By dustin.moscoso - Last updated: Tuesday, December 9, 2014
Marc Van Arsdale was part of Dominic Starsia’s coaching staff for the 2011 NCAA Championship at the University of Virginia, and here Coach Van Arsdale provides you with a passing and catching drill that works on catching the ball over the shoulder. This is an excellent way to work on midfielders breaking out for a pass over their shoulder.
Inside Cuts – Catching the Ball Over the Shoulder
Drill Summary: All the players begin in a line. The first player in line runs out to make a cut and the second player in line throws a pass to the space over the shoulder of the first player. The first player makes the catch on the run and immediately turns up field and passes to a coach or another player that is another 10-15 yards up the field. That coach will then throw it back to the first player who, after passing the ball, has turned around and begins running back to where he began. He finishes by passing back to the spot of the next passer.
This drill mimics a key component of executing the fast break. Players should work on using both hands for this drill and use their teammates names as a way to strengthen team communication and to ensure that they pass to the correct player.
By dustin.moscoso - Last updated: Tuesday, November 11, 2014
University of Virginia Assistant Coach, Marc Van Arsdale, walks through a drill that is good to get a defender to rush out at the shooter with a pump fake, then roll into the middle of the field for a shot on goal.
Athlete Movement: The passer that starts the drill can be a player or a coach at GLE and ten yards outside the pipe. He passes the ball to the player who will catch the ball about 12-15 yards above GLE and at the other set of hash marks. The player takes a step or two and pump fakes a shot, which would be used to draw out or freeze a defender. He then takes a couple more steps into the open area and takes a shot on the run.
By nate.landas - Last updated: Tuesday, September 9, 2014
University of Virginia Head Coach, Dominic Starsia, and Assistant Coach, Marc Van Arsdale, discuss a line drill for passing and catching. The Line Drill will reinforce your passing and catching technique; the essential skills that are worked on every day. This drill also contains great conditioning work because the players are always in motion, especially if there are only a few players in each line.
Line Drill: Passing and Catching
Begin with two or three players about 15-20 yards across from another two or three players. One player begins by running towards the opposite teammate and passes the ball. After the catch, that player now runs toward the opposite teammate and passes the ball.
Some key points taught are:
Pass the ball to the box, a space that is defined by above the shoulder, beside the head and not much above the helmet.
The goal is for the catch to be near the ear, with soft hands and an immediate pull back of the hands.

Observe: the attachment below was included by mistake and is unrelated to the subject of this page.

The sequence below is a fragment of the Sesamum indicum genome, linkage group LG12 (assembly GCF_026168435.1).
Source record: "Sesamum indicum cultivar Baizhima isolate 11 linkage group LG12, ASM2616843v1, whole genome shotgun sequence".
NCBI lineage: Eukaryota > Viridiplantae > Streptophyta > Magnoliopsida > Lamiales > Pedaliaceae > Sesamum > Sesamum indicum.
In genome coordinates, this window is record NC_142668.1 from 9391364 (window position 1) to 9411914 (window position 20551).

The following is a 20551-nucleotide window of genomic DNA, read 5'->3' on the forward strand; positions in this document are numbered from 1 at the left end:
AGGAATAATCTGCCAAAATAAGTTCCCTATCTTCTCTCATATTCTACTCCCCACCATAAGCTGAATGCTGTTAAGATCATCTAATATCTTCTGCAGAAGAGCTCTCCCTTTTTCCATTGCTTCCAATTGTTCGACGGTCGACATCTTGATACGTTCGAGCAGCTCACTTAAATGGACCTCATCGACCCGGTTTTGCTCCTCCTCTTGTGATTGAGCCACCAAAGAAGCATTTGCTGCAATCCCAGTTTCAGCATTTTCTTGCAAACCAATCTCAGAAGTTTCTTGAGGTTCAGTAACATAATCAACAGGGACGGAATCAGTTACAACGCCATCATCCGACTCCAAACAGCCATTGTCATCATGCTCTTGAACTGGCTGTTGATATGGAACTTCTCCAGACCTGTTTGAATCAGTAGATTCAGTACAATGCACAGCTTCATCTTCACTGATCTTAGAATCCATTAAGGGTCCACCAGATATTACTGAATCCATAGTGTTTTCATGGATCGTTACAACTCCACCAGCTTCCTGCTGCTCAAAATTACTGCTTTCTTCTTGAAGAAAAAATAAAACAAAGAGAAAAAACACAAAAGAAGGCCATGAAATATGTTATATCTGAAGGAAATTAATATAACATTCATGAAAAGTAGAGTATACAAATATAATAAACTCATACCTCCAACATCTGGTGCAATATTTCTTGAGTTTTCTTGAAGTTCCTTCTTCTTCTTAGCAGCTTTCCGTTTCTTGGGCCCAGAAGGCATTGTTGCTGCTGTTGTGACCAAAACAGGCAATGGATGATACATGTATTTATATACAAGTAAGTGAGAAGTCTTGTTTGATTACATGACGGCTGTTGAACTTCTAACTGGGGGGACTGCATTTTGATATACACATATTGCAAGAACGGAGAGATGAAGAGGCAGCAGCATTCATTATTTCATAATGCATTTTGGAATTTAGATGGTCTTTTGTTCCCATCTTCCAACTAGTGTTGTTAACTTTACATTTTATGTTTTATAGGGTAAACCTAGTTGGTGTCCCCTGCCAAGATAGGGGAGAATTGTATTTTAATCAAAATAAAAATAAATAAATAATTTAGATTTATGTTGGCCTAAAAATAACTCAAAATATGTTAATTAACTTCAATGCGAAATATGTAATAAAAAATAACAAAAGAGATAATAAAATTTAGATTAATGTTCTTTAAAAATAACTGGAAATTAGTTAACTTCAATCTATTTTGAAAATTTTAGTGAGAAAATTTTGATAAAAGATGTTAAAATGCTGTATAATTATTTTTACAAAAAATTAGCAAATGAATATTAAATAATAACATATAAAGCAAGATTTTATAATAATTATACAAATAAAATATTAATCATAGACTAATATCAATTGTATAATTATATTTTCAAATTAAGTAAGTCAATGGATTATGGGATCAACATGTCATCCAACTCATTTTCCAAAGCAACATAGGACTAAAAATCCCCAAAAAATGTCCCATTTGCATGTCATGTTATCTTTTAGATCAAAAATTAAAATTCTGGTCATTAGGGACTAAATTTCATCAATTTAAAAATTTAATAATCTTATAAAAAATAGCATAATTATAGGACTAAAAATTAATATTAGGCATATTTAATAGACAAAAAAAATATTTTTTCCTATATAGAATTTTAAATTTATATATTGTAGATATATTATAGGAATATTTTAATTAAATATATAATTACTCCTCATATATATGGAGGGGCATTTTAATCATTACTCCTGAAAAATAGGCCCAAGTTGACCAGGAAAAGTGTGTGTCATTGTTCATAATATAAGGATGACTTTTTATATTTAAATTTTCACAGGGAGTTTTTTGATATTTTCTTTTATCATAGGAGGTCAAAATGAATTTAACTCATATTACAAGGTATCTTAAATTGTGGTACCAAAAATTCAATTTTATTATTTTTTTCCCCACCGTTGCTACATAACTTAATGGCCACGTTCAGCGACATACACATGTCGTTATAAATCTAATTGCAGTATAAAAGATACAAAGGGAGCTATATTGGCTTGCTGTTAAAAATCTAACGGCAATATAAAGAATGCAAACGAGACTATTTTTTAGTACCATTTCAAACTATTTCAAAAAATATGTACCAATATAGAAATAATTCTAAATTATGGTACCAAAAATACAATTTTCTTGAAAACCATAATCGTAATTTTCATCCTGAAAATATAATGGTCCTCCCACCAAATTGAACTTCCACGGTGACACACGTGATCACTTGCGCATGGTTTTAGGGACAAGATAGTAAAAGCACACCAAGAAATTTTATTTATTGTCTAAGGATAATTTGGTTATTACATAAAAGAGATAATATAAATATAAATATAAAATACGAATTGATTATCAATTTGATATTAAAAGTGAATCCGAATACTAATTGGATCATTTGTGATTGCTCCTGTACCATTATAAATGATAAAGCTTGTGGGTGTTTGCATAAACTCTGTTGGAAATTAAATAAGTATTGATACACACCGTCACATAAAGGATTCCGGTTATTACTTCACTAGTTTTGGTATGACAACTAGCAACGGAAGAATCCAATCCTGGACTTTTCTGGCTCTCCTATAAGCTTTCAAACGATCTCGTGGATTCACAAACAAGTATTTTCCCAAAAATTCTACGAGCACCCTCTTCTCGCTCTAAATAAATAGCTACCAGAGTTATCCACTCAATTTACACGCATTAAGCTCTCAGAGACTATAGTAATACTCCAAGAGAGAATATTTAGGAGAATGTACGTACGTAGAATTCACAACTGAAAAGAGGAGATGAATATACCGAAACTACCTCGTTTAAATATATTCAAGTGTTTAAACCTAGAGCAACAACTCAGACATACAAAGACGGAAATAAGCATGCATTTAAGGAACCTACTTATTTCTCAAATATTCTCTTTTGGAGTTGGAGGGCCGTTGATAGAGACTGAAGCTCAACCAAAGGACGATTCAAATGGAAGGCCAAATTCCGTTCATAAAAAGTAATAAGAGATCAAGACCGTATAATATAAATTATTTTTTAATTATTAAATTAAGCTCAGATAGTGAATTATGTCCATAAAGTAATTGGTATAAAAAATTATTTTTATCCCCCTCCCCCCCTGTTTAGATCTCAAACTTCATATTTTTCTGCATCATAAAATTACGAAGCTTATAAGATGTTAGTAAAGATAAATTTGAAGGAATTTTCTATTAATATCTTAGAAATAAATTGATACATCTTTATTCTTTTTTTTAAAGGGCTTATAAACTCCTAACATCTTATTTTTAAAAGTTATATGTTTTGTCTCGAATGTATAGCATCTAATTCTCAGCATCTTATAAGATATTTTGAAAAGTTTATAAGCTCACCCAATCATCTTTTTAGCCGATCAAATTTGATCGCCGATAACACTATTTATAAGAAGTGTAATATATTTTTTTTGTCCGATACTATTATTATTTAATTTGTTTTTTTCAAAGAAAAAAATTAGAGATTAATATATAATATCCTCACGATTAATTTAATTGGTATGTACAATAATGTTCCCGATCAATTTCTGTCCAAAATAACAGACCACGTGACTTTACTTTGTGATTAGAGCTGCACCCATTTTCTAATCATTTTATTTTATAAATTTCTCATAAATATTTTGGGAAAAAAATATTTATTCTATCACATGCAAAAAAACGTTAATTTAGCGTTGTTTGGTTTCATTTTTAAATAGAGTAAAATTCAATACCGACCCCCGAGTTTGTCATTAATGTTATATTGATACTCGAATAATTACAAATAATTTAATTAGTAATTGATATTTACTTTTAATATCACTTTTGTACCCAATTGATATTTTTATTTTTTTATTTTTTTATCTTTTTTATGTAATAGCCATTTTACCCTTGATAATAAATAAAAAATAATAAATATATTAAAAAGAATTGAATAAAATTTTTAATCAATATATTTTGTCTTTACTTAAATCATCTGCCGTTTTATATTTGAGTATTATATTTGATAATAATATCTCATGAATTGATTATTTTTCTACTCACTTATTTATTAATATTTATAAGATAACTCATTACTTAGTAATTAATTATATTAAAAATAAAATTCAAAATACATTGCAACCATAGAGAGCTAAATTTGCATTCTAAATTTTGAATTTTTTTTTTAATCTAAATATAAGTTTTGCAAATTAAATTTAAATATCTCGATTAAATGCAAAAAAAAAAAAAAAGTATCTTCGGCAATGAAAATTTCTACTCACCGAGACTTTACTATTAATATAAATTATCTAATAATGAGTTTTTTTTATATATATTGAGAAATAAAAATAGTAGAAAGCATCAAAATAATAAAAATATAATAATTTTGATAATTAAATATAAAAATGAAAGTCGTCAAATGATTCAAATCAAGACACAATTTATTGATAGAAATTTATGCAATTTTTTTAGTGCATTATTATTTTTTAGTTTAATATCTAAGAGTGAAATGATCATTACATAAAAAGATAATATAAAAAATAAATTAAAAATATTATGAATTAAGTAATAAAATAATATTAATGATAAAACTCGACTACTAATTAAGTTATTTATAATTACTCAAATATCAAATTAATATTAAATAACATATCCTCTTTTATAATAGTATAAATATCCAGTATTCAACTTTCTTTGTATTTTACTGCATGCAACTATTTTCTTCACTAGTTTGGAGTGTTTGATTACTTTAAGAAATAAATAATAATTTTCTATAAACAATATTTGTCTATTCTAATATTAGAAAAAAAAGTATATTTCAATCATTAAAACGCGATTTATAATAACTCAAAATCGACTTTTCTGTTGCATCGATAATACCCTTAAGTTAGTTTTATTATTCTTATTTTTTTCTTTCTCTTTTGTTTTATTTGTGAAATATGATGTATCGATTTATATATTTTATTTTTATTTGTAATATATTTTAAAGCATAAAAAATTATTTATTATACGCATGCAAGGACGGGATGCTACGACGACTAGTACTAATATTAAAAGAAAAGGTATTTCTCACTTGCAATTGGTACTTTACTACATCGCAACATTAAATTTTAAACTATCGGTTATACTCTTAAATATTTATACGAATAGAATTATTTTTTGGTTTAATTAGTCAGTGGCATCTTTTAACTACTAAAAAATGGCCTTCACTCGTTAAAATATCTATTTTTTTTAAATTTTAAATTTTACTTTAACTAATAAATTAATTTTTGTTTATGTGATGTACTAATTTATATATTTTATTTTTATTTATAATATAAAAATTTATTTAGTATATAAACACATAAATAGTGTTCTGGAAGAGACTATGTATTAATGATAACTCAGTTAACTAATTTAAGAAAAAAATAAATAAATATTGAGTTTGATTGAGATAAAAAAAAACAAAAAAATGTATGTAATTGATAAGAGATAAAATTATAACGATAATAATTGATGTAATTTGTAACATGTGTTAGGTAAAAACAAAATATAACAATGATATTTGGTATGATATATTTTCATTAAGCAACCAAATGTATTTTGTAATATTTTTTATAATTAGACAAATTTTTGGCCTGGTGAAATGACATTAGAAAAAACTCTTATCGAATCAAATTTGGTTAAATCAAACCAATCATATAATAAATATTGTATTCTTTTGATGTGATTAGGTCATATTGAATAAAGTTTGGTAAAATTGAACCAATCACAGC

Make a quick pass to the other player – you’re not looking for a lot of cradling in this drill, but a quick release.
Switch hands for off-hand passes and catches.
The next progression would be a catch left-handed, switch hands, and pass with the right hand.
By dustin.moscoso - Last updated: Tuesday, August 12, 2014
University of Virginia Assistant Coach, Marc Van Arsdale, presents a shooting drill that works on practical patterns that would be used in a game. This is an excellent drill that will provide your team with game-like situations and show how the defense will react to your movement.
Split Dodge – Shot on the Run Down the Middle
The players begin about 20 yards above the cage and about 10-15 yards outside the cage pipe. The player begins with a ball, runs forward, and makes a split dodge, then runs towards the middle of the field and across the front of the goal. It is then that they take a shot across their body with a hard overhand shot.
This drill is an excellent opportunity for coaches to teach the players about running across the goal so that the entire cage is available to them. The players can then understand how a goalie is moving as they are running across the front of the goal and you can reinforce where the players could be aiming.
By dustin.moscoso - Last updated: Tuesday, July 8, 2014
Marc Van Arsdale was part of Dom Starsia’s coaching staff for the 2011 NCAA Championship at the University of Virginia, and here Coach Van Arsdale provides you with a shooting drill that works on practical patterns that would be used in a game.
Question Mark Dodge
Athlete Movement: The players begin with a ball at about 5 yards below GLE, on one side of the cage. The player then runs directly up field about 7-8 yards up above GLE, they then roll to the outside, take a step or two back towards GLE to create separation from the defender, change hands, and shoot on the goal.
Teaching Points: Two keys to this drill are for the player to keep the stick in close to protect it and to be sure to run far enough above GLE, so that they have space after turning around to still have an angle to shoot on the goal.